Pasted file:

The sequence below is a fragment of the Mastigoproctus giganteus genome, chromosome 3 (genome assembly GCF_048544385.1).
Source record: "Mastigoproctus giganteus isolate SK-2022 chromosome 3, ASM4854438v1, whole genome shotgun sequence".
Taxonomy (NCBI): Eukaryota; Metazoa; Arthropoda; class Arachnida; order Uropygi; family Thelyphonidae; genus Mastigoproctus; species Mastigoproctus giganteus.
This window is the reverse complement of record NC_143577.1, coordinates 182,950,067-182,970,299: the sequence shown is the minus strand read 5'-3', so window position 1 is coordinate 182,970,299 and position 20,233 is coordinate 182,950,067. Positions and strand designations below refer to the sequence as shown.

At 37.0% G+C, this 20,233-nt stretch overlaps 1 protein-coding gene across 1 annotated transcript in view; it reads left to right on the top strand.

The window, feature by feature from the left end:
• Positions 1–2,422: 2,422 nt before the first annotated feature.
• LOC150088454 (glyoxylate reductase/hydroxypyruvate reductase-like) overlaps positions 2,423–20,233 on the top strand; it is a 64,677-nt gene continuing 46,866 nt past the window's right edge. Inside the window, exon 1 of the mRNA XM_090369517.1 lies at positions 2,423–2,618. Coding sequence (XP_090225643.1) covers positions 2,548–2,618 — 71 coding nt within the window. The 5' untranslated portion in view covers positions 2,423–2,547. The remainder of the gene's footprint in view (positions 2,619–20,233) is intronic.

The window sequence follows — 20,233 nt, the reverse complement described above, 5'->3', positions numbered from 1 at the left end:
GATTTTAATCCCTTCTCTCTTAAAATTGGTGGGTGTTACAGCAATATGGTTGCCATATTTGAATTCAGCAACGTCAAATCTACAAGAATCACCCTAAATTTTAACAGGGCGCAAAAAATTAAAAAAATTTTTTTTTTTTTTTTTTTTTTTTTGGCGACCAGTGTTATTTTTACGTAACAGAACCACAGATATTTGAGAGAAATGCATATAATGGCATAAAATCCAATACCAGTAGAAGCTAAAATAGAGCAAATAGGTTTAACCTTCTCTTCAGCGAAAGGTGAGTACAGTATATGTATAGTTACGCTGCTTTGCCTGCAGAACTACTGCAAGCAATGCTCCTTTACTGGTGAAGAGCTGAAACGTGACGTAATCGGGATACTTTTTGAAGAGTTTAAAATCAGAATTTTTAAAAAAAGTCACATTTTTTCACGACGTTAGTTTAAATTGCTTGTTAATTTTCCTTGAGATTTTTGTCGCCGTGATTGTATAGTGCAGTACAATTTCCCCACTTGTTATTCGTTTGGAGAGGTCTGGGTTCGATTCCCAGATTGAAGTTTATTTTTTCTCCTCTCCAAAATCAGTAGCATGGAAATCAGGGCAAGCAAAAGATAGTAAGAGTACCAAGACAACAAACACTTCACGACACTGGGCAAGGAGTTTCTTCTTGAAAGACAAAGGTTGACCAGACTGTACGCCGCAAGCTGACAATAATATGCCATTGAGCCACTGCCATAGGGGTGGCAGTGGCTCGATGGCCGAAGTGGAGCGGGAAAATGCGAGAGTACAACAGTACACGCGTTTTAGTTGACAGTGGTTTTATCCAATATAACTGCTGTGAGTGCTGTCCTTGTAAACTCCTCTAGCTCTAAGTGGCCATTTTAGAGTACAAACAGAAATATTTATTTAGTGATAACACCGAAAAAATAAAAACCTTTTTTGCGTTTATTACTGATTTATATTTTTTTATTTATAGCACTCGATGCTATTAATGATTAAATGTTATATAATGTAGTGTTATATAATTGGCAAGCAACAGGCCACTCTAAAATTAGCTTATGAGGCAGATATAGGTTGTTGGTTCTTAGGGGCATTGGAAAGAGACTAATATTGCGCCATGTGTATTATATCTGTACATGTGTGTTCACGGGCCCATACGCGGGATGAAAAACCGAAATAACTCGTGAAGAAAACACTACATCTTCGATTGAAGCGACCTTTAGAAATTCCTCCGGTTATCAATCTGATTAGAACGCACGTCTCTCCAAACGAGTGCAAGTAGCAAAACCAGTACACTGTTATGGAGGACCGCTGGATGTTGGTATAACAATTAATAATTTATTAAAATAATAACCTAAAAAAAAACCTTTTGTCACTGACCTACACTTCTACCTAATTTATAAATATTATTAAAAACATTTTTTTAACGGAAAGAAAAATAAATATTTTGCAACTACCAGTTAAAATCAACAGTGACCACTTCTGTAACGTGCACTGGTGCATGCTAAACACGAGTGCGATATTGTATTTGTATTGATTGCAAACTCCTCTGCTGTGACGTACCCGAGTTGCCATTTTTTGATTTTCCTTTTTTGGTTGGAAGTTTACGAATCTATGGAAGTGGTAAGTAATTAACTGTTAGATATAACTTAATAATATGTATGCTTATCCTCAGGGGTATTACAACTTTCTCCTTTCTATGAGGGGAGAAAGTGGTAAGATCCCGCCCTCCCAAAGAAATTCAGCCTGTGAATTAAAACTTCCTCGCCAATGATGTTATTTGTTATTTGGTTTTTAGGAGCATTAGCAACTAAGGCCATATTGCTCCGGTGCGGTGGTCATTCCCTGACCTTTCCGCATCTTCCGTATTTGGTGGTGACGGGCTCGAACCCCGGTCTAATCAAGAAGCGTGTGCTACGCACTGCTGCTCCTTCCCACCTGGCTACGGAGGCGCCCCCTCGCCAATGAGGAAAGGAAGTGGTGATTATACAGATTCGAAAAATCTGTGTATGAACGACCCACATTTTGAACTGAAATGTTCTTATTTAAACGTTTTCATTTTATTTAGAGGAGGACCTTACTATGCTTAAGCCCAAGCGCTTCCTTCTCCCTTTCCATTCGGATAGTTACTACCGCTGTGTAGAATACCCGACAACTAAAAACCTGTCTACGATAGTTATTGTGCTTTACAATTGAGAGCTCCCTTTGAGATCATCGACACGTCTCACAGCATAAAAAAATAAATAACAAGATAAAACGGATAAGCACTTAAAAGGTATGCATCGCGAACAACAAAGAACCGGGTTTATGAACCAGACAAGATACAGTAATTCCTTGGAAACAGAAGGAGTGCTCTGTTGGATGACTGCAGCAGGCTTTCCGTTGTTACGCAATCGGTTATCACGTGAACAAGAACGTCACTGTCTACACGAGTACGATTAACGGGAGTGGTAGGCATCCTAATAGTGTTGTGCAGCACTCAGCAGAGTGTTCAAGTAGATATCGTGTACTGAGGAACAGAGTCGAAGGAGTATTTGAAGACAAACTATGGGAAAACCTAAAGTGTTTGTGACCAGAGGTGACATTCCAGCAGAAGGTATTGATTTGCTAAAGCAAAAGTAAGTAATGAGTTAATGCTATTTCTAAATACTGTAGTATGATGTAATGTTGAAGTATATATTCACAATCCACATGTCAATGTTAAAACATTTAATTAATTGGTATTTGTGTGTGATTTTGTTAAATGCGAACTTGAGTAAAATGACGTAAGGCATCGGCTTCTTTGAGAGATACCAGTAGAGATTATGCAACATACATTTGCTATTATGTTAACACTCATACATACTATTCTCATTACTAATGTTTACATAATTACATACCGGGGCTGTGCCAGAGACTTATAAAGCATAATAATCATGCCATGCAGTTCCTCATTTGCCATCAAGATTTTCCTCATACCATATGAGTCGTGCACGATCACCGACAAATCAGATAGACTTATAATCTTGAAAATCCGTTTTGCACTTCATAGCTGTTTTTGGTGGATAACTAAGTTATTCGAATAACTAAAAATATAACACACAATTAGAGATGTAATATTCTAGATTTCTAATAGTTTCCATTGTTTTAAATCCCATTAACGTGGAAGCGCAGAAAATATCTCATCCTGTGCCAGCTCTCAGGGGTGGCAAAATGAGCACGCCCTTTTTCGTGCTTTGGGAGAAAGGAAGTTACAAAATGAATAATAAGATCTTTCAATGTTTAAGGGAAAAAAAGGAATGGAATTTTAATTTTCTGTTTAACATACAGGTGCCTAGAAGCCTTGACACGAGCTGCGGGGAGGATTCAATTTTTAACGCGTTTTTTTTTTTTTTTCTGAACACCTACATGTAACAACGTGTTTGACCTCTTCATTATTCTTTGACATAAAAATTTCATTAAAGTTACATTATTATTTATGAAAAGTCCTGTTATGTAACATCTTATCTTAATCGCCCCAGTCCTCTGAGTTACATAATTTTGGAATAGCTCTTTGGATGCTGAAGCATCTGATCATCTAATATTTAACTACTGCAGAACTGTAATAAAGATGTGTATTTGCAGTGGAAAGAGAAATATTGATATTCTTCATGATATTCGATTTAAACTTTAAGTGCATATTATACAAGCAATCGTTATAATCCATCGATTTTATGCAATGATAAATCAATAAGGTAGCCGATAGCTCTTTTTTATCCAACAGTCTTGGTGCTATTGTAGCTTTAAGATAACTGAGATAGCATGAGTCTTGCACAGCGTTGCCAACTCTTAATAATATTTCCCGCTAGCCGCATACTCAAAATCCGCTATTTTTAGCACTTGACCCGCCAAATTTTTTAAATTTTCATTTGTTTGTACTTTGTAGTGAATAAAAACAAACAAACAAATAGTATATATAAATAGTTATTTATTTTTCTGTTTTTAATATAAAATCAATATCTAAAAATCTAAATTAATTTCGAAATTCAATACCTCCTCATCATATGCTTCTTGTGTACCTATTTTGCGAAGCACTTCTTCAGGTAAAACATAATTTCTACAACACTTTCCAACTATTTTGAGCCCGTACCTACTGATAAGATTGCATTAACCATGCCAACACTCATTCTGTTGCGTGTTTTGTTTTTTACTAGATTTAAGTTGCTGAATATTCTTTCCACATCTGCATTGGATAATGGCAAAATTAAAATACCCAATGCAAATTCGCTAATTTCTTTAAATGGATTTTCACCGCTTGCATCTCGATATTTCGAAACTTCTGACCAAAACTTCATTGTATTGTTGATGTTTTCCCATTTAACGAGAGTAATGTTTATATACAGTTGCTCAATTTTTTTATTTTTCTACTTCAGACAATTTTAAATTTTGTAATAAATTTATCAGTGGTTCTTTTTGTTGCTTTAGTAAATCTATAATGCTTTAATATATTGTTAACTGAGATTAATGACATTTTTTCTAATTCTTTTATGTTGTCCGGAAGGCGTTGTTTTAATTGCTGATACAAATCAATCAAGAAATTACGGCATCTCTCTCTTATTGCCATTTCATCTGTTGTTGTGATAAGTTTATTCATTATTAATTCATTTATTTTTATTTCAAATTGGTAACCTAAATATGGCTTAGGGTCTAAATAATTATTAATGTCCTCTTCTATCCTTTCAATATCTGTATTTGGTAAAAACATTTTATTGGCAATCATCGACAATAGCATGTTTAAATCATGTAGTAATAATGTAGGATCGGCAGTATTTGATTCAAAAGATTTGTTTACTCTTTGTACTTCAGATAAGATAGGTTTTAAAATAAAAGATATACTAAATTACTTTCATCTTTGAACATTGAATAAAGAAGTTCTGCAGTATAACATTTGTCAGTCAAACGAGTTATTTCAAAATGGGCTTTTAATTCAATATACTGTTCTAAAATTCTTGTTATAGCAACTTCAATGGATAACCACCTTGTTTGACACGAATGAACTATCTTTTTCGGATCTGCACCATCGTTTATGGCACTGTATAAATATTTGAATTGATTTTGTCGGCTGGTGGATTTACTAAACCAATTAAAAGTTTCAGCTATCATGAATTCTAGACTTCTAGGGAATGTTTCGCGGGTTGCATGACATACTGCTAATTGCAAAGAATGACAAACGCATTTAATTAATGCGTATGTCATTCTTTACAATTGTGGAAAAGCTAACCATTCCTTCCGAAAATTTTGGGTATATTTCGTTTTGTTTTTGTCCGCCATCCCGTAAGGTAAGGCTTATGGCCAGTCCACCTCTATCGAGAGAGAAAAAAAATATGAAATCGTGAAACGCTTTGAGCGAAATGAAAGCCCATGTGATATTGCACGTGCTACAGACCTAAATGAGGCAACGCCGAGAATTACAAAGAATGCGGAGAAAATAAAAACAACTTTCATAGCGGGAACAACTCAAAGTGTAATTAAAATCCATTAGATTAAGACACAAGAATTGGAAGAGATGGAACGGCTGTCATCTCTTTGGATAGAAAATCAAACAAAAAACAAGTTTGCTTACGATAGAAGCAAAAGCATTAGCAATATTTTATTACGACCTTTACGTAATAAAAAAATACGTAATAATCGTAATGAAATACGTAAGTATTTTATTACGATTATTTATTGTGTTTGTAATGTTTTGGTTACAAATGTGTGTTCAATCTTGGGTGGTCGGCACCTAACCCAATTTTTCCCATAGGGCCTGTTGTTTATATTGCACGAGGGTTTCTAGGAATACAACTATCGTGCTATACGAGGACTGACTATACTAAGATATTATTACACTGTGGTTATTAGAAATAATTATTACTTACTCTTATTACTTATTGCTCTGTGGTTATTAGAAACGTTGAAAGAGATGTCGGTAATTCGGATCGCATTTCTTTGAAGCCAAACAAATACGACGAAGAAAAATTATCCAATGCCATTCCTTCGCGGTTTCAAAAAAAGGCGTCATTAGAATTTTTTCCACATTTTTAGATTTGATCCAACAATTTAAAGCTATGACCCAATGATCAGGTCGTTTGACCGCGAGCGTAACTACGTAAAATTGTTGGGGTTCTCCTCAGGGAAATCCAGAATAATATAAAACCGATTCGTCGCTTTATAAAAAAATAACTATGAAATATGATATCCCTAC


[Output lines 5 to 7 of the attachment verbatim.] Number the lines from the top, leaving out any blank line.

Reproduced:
At 37.0% G+C, this 20,233-nt stretch overlaps 1 protein-coding gene across 1 annotated transcript in view; it reads left to right on the top strand.

The window, feature by feature from the left end:
• Positions 1–2,422: 2,422 nt before the first annotated feature.